A parallel is God's presence in, first, the Ark of the Covenant, then the Tabernacle (tent), and finally Solomon's Temple. It is also in the same matter that the Shekinah is connected to prophecy in Judaism and Christianity.


It was He who made His tranquillity [sakina] descend into the hearts of the believers, to add faith to their faith...” (Qu'ran 48:4)

says the Qu'ran. This sakina is Tranquility, or the Spirit of Tranquility; God's blessing of solace and rescue. Qu'ranic verses also call Sakina reassurance, or the Peace of Reassurance.

“God was pleased with the believers when they swore allegiance to you under the tree: He knew what was in their hearts and so He sent tranquillity [sakina] down to them...” (Qu'ran 48:18)

The Sakina is said to have descended upon Muhammad during their unarmed pilgrimage to Mecca.

In “Muhammad: A Biography of a Prophet”, Karen Armstrong relates the Sakina to the Shekinah as both being God's presence in the world.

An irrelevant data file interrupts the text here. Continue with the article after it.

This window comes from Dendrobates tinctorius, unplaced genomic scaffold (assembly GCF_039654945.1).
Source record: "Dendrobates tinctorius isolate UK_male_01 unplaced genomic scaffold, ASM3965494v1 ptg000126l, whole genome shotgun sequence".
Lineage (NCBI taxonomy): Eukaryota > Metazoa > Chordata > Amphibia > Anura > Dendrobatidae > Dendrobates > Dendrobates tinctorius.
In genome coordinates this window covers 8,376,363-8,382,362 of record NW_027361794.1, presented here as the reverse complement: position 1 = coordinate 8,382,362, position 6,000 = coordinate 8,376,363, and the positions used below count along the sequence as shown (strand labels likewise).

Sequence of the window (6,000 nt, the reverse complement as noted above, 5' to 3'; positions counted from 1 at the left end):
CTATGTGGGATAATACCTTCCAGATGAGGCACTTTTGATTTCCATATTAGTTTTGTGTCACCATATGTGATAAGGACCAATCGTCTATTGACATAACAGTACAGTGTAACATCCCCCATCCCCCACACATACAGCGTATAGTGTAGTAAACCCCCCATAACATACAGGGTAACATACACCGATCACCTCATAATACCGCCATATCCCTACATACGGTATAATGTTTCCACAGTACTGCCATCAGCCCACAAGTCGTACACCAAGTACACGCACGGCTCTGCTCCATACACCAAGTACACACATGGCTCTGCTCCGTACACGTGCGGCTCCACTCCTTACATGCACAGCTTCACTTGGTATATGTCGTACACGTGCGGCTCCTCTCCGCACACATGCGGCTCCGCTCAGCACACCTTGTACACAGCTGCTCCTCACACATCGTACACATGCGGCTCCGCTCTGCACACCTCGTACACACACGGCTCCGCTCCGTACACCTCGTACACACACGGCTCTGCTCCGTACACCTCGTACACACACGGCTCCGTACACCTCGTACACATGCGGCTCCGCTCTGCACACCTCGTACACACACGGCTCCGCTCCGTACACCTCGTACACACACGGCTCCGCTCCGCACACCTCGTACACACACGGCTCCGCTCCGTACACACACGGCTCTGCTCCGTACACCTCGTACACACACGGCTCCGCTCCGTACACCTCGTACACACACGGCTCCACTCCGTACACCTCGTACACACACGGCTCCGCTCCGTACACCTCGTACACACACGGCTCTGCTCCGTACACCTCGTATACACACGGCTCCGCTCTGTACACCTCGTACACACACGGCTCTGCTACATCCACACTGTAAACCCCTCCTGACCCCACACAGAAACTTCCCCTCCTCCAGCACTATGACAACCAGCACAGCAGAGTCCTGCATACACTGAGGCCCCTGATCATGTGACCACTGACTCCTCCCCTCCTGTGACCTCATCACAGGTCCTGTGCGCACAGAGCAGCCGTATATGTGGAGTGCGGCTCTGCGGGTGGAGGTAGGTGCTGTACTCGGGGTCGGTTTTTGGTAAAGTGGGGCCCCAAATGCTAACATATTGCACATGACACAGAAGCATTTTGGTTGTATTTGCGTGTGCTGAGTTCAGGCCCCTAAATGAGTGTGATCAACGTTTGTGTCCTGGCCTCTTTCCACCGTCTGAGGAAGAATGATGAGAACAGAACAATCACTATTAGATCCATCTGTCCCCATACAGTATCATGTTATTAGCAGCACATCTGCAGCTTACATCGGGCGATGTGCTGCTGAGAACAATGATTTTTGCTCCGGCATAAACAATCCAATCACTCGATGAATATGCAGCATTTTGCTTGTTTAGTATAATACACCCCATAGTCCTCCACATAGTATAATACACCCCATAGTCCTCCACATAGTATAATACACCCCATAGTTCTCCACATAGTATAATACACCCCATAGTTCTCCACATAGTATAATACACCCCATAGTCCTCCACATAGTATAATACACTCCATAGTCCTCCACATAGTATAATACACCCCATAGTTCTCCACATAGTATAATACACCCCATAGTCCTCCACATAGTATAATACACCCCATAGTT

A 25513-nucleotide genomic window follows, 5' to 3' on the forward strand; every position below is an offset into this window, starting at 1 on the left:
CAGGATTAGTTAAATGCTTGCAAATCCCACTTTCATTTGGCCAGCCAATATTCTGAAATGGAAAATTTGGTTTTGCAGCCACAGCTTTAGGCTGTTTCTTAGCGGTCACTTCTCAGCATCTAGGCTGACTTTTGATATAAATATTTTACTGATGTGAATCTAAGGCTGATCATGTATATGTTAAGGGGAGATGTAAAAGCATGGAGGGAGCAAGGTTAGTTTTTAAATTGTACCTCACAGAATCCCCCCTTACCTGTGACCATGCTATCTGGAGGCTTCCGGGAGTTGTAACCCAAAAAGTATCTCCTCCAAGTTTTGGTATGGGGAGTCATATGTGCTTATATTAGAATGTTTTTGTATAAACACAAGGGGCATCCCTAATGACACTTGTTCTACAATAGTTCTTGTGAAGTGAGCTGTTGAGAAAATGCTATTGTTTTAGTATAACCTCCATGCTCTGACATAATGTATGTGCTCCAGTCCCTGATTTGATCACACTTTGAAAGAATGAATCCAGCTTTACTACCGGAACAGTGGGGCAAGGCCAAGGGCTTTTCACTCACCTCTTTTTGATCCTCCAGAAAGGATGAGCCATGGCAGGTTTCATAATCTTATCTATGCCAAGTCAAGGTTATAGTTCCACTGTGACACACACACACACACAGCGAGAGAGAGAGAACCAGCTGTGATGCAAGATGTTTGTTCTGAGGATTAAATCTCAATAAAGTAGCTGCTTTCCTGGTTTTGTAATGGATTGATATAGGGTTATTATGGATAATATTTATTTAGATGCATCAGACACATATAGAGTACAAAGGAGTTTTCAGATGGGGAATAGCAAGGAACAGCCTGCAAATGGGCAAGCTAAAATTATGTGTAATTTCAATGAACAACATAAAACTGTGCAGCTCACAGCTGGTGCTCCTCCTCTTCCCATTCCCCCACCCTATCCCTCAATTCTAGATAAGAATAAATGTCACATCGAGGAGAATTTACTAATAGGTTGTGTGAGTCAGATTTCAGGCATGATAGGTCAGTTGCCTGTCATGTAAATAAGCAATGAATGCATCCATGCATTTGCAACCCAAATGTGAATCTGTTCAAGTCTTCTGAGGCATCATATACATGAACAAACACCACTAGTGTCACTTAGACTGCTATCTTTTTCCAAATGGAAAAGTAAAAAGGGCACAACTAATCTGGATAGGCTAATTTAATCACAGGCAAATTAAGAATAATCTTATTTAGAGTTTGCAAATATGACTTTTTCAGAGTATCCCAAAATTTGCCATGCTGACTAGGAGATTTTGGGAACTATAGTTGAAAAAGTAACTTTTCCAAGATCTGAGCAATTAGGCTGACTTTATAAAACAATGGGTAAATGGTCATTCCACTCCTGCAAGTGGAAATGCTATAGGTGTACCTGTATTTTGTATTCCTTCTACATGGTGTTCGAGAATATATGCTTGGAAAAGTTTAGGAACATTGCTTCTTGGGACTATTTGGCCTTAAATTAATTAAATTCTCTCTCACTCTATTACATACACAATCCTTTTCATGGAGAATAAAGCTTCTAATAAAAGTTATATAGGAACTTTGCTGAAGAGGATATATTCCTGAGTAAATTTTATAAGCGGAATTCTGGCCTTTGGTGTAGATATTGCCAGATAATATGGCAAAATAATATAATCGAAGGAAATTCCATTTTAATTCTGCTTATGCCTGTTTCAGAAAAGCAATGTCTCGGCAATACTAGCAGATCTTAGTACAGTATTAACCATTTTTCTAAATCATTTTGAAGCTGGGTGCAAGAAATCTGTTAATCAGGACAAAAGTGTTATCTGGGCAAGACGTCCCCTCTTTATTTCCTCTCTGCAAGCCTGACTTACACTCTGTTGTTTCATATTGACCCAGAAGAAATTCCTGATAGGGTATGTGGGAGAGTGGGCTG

“The sakina it will be recalled, seems to be related to the Hebrew Shekinah, the term for God's presence in the world.”


In some Sufi writings, the inner peace of Sufi contemplation – residing in a sancturary or in one's heart – would seem to solidify the relationship between the Sakina and the Shekinah both. The Sufi's sa-ka-na means both stillness and habitation, implying it's indwelling nature and it's presence of God's Spirit within.


The female energy of Hindu gods, Shakti has been seen as compatible by some comparative religionists. Interesting more-so when we consider that the rabbinical view of the Shekinah, the Spirit of God hovering over or brooding over Creation is most definitely female as in Proverbs 8:1,1-2, 11 etc.).


In Christianity this indwelling Spirit of God is the Holy Spirit and is even fully credited for all prophecy:

“For prophecy never had its origin in the will of man, but men spoke from God as they were carried along by the Holy Spirit”